The thought nearly caused him to stumble, and at the same time Libby turned around to give him another wary glance. He had a feeling if he intended to spend any time with Melody he would somehow have to find a way to win over the petite miniature next to her.

He frowned again, trying to recall exactly when he had decided he wanted to spend more time with his lovely neighbor. He watched as she and Libby smelled some of the oils and laughed as both of them turned up their noses at one particular scent.

They left the store with the magic potion for Libby. “It’s almost noon. Do you ladies have plans for lunch?” he asked.

“Mom and I are going home for lunch,” Libby said firmly. “We’re going to eat stuff that cowboys don’t like.”

“Well, then, I guess that leaves me out,” he said smoothly before Melody could reprimand Libby again for bad manners. “I have heard that tonight there’s going to be some caroling going on at the gazebo. I was thinking it might be fun to hitch a couple of horses to my wagon and fill it full of hay and take a ride back into town for the evening fun.”

Libby’s eyes widened with more than a hint of interest. “But I doubt you two would be interested in joining me,” he added.

“We could be interested,” Libby said. “We like horses and hayrides, don’t we, Mom? And maybe we could stop and pick up Megan.” She looked up at Jake. “She lives on Mistletoe Lane and she’s my best friend in the whole wide world.”

Jake rocked back on his heels. “It wouldn’t seem right to have a hayride without a best friend included.”

Libby’s eyes narrowed. “Just because I’d like to go ride in your wagon and go on a hayride doesn’t mean I like you, Cowboy Jake.”

“Libby!” Melody’s cheeks reddened in embarrassment to match the color of her coat.

Jake grinned. “That’s okay. I think maybe we can have some fun even if you don’t like me. Why don’t I plan on picking up the two of you about seven?”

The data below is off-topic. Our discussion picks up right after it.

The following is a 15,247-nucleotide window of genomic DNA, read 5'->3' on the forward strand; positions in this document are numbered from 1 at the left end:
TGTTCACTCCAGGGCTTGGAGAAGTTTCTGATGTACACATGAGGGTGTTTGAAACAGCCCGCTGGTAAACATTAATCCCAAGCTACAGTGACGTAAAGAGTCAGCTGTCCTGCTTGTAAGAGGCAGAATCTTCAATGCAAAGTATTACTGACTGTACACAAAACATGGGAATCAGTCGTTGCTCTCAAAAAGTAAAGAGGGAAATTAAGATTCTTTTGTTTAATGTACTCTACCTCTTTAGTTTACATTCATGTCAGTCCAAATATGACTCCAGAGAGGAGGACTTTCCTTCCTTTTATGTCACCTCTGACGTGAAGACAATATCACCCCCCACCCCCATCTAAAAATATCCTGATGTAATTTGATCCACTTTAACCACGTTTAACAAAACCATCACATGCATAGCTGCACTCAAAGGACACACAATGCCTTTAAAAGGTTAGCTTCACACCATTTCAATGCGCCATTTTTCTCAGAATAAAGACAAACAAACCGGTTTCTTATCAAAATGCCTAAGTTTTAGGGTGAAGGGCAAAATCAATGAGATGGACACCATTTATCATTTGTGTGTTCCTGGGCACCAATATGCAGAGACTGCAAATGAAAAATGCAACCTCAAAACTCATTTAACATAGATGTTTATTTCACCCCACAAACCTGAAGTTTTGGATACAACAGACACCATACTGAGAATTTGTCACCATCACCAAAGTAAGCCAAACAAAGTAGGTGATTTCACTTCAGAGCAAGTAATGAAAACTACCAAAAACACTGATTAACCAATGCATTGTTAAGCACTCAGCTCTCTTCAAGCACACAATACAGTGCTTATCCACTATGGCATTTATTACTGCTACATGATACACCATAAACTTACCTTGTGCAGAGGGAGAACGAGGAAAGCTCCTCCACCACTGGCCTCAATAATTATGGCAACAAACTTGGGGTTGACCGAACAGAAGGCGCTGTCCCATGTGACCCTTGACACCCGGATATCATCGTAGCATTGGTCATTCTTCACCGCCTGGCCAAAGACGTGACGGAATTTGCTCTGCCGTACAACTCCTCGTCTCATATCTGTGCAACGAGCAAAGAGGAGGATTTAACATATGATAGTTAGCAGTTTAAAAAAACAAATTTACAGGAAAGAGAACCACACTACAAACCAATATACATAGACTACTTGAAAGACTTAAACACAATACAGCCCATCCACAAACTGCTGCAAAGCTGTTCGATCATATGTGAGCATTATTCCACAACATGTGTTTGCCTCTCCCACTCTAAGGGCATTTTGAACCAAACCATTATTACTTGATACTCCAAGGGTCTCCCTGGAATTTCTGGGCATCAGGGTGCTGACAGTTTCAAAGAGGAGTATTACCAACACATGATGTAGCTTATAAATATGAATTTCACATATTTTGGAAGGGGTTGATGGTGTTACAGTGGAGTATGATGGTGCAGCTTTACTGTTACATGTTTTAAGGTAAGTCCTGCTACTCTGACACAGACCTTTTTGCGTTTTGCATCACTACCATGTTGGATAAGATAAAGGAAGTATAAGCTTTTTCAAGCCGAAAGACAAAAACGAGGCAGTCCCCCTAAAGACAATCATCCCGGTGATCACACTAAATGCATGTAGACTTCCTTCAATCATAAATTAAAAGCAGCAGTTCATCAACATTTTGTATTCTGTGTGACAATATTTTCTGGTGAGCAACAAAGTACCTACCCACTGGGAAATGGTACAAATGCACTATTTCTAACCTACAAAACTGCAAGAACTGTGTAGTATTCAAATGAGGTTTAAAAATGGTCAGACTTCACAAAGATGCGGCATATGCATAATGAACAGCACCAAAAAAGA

“I can’t imagine why you would want to be so nice to a little girl who shows such bad behavior,” Melody replied. “But I have to admit the idea of a wagon ride into town to listen to people caroling sounds like fun. We’ll be ready, and maybe as we eat our girl-food lunch, we’ll talk about a little attitude adjustment.” She released a sigh that Jake found charming.

“Don’t worry about it. I’ll see you two at seven, and I’m sure we’re going to have a fine time.”

“We’ll be ready,” Melody replied.

As he walked away from the two females, his heart beat faster than it had in a very long time.

Something about Melody stirred a spark of life inside him that he hadn’t even known still existed before sitting down across from her at the café the day before.

He couldn’t let his heart be vulnerable ever again, but surely there was no harm in just enjoying some time with Melody and her daughter.

If nothing else, maybe their company would help him get through this holiday, which for the past five years had meant nothing more to him than loss and heartache.

He thought about all the things he needed to take care of in order to get the old wagon out and appropriately bedecked for the night’s festivities and hurried toward his truck, a foreign excitement flooding his veins as he thought of the night to come.

CHAPTER THREE (#ulink_b9543893-a1f5-5fec-9b15-52e40e6353e0)

A DOZEN TIMES throughout the afternoon, Jake thought about calling Melody to cancel the wagon ride. The first thought came when he viewed the wagon, which had been stored in a shed for the past five years.

It had been Stacy’s idea to buy the wagon with the bench seat and slatted sides specifically to chauffeur friends and neighbors into town for the Christmas festivities. He hadn’t realized that the sight of it again would bring a pang as he remembered his late wife.

He hitched up two of his strongest horses and pulled the wagon from the shed, and then spent the next two hours cleaning away the dust and cobwebs that clung to it.

He unhooked the horses to let them graze on some hay, as it was far too early to have them ready for the evening ride, then he grabbed a machete and headed for a large stand of evergreens that stood on his property.

Instantly he was surrounded by the sweet scent of pine. It took him two trips to get enough boughs to tie along the sides of the wagon.

Again, he thought of calling Melody and canceling the whole night when he pulled down from the shed a box of huge bright red bows that Stacy had made specifically to decorate the wagon.

He’d loved going to all this work for her, and now he was doing it for a woman he hardly knew and a little girl who had taken an instant dislike to him. Still, he tied the bows onto the wagon and didn’t make a call to cancel.

In the box with the bows, he found several brand-new packages of battery-operated red-and-white lights, and he knew that Stacy had bought them for the wagon just before her death.